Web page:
Republicans for the first time in state history will hold all the cards of governmental power when the legislative session begins Monday.
Facing significant and diverse budget challenges in the upcoming fiscal year, Republicans are banking on producing savings by making government more efficient and generating revenue by jump-starting the economy using reduced business costs through workers' compensation and lawsuit reforms.
They will be aided by record majorities in the House of Representatives and the Senate.
In the House, where Republicans gained control after 2004 elections, the GOP outnumbers Democrats 70-31. Senate Republicans, who took over the chamber after the 2008 elections, have increased their majority to 32-16.
For the first time in eight years, a Republican, Mary Fallin, occupies the governor's office.
So far, Fallin, House Speaker Kris Steele and Senate Pro Tempore Brian Bingman have agreed that a major focus this session is revitalizing the state's economy.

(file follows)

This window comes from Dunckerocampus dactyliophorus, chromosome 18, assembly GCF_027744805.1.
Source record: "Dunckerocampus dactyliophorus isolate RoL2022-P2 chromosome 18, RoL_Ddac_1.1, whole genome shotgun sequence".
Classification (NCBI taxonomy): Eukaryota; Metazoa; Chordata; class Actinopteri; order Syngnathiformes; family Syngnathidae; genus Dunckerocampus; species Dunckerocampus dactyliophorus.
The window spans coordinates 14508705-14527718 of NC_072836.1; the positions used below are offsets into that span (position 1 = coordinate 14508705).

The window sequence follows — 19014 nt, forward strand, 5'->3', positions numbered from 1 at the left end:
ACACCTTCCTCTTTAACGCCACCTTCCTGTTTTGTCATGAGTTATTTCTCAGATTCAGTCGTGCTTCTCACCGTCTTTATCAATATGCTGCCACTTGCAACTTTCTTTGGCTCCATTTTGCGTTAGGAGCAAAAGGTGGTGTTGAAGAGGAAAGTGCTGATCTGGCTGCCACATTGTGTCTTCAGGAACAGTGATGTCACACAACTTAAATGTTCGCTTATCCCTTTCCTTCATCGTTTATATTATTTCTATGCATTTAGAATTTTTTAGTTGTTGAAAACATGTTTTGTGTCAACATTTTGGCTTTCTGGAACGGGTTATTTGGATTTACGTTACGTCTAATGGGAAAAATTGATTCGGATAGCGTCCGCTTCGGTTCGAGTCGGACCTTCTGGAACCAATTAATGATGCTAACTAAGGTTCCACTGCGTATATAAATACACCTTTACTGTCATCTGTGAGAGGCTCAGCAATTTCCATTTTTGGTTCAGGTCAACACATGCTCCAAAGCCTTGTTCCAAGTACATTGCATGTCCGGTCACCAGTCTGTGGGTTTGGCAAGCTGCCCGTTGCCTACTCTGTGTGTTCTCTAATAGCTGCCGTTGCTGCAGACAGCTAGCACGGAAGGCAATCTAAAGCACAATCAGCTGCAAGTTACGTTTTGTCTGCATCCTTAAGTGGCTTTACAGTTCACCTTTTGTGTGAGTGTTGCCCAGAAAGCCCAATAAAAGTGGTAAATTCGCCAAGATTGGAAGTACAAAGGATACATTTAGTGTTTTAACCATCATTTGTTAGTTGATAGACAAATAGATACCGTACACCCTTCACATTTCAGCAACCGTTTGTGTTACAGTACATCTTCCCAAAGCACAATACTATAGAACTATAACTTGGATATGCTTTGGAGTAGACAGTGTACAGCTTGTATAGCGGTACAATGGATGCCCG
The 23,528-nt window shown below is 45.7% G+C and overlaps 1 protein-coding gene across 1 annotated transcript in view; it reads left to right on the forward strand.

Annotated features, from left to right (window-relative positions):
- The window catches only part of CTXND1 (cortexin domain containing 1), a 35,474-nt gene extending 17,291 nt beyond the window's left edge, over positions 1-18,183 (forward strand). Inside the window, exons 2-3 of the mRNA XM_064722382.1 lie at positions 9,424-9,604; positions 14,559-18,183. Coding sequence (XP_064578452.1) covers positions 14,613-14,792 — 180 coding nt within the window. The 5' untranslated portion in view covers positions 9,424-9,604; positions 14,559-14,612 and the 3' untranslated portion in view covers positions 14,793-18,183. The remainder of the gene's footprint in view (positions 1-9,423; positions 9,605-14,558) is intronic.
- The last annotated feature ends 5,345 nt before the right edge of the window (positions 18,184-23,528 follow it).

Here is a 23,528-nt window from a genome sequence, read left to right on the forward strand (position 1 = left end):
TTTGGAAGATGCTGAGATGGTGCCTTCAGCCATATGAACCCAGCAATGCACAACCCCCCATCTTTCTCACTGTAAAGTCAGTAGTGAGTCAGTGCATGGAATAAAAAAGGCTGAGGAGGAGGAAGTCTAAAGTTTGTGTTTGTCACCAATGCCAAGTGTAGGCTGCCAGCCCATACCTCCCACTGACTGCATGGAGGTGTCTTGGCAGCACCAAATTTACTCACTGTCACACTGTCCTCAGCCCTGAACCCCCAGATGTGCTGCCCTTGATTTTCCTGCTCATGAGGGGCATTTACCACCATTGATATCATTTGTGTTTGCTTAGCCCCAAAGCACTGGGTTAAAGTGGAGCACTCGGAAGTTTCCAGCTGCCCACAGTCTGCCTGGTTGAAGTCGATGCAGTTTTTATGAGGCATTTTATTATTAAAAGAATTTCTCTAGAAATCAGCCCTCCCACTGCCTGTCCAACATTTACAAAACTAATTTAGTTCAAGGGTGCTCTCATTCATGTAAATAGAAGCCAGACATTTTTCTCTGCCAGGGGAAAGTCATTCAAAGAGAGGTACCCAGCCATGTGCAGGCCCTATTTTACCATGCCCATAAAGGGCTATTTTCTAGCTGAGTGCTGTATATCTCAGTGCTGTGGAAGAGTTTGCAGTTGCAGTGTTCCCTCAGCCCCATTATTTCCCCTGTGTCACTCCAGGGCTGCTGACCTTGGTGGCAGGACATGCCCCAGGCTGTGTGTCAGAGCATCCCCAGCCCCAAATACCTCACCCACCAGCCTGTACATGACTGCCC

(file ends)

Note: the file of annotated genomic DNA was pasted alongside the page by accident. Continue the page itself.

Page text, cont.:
The best way to do that is through adding more jobs, they say.
They also have to deal with a budget hole that could be as much as $600 million for the 2012 fiscal year, which begins July 1.
Other key items are redrawing legislative districts, considering prison and sentencing reforms, addressing underfunded pension systems and dealing with social issues favored by some conservative Republican lawmakers, such as gun rights, illegal immigration and prohibiting embryonic stem cell research.
Lawmakers also will be reviewing tax credits, and the governor wants to look at the entire tax structure.